A nostalgic Generation Z…?
Can our newest generation, Generation Z, feel nostalgia? The answer is a firm yes, according to Marc Knip of Groningen’s Noorderlicht photography gallery. What’s more, it highlights the pressures facing young people, and our lack of knowledge of how to work with them and respond to the issues they face.
The recent Noorderlicht International Photo Festival (18 July – 20 September 2020) focussed on the reality of the lives of Generation Z, those born roughly between 1995 and 2010. The exhibition Loading…loop (the garden of nostalgia) is a spin-off, and a unique learning opportunity for the lens-based artists involved, as well as the gallery. Let’s speak to Marc.
What was your goal and what did you do?
The aim was to connect a group of passionate young people who are engaged in lens-based art with Noorderlicht for a longer period of time as a sounding board and ultimately, as autonomous programmers.
We approached different young people on the street and on social media to find the people who might be interested but are not organised (as a group), in school or education. We brought together an initial group of 30 for a brainstorm. They were from all walks of life, all cultural scenes. So we just sort of talked to each other, introduced our worlds to each other. After some more brainstorms, they decided it would be a camping trip for those that were still feeling like ‘I want to go for it’.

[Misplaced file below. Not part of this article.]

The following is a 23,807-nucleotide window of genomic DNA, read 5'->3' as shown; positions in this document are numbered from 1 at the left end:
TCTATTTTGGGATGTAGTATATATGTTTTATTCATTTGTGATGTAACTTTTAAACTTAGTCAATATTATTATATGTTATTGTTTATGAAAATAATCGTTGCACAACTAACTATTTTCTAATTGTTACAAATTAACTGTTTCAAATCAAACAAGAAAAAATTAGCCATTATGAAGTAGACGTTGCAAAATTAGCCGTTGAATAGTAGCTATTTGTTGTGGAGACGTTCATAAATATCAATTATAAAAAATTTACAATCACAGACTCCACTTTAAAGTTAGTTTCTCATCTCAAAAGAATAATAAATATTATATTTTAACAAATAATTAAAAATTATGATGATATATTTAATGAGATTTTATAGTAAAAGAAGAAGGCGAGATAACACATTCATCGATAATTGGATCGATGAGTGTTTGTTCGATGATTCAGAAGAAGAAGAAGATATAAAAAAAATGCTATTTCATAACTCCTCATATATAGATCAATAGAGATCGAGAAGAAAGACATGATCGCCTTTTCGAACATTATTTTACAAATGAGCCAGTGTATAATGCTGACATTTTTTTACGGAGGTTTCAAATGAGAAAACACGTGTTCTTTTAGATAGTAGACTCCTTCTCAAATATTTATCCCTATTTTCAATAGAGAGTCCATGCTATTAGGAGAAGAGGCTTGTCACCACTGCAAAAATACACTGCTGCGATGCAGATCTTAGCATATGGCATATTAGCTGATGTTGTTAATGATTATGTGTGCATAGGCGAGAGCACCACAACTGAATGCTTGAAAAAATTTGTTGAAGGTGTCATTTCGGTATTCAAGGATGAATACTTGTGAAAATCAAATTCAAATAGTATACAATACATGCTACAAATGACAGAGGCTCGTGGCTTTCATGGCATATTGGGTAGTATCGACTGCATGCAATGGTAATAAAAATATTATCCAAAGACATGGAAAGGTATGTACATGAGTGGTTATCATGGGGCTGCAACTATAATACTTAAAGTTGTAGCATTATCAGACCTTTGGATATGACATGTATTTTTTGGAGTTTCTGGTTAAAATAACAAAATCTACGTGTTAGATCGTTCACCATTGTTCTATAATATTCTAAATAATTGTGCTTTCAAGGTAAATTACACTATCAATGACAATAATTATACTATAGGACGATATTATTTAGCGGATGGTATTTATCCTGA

They went camping for a weekend on the grounds of Museum Belvédère, where the Noorderlicht festival took place this year. From there, they developed work and a show.
How does this link with the rest of Nooderlicht's work, like the annual festival?
This year’s festival, curated by Robert Jan Verhagen, was about Generation Z. Of course, we talked about how to get this generation to visit our exhibition. Promotion for the festival wouldn’t be enough: we had to find a way to connect, a long-term plan that would connect them to our studio and our festival.
Every festival, we have the young curator programme, who make an independent show in the festival. The two curators from this year, Sydney Rahimtoola and Hanane El Ouardani, could connect to this generation, and participated in the first brainstorm.
This year, we also did an open student call for photography students worldwide, for one picture that showed how they experienced lock-down this year. We had 144 submissions from over 30 countries: the exhibition was so beautiful. That’s another way we try to reach the younger audience.
Let’s talk about nostalgia. I was a little bemused by the title, and asked myself: what does Generation Z have to share about nostalgia?
They live in an online world that’s constantly begging for their attention. There are too many impulses, distractions. They have a load on their shoulders. We might look back or reflect on our lives during a midlife crisis, but they are already doing this, looking back to a time when life was easy, for example, to when they were three sitting on the sofa, watching TV and drinking a cola.